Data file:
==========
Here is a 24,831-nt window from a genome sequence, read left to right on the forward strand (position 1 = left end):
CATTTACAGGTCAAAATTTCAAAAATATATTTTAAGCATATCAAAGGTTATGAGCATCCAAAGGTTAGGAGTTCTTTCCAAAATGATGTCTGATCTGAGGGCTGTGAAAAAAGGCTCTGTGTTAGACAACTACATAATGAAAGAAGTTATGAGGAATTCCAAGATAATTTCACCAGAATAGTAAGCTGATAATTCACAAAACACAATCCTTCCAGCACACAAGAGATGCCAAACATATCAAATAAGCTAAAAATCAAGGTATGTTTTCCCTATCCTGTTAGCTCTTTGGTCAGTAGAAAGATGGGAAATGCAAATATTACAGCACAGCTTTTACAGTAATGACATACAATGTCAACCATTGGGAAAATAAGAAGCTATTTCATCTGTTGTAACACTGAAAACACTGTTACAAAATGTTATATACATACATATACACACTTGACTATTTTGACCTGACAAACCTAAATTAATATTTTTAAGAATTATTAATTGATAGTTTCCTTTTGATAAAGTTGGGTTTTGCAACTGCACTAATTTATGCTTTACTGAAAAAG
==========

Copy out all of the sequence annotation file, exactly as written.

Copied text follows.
Here is a 24,831-nt window from a genome sequence, read left to right on the forward strand (position 1 = left end):
CATTTACAGGTCAAAATTTCAAAAATATATTTTAAGCATATCAAAGGTTATGAGCATCCAAAGGTTAGGAGTTCTTTCCAAAATGATGTCTGATCTGAGGGCTGTGAAAAAAGGCTCTGTGTTAGACAACTACATAATGAAAGAAGTTATGAGGAATTCCAAGATAATTTCACCAGAATAGTAAGCTGATAATTCACAAAACACAATCCTTCCAGCACACAAGAGATGCCAAACATATCAAATAAGCTAAAAATCAAGGTATGTTTTCCCTATCCTGTTAGCTCTTTGGTCAGTAGAAAGATGGGAAATGCAAATATTACAGCACAGCTTTTACAGTAATGACATACAATGTCAACCATTGGGAAAATAAGAAGCTATTTCATCTGTTGTAACACTGAAAACACTGTTACAAAATGTTATATACATACATATACACACTTGACTATTTTGACCTGACAAACCTAAATTAATATTTTTAAGAATTATTAATTGATAGTTTCCTTTTGATAAAGTTGGGTTTTGCAACTGCACTAATTTATGCTTTACTGAAAAAG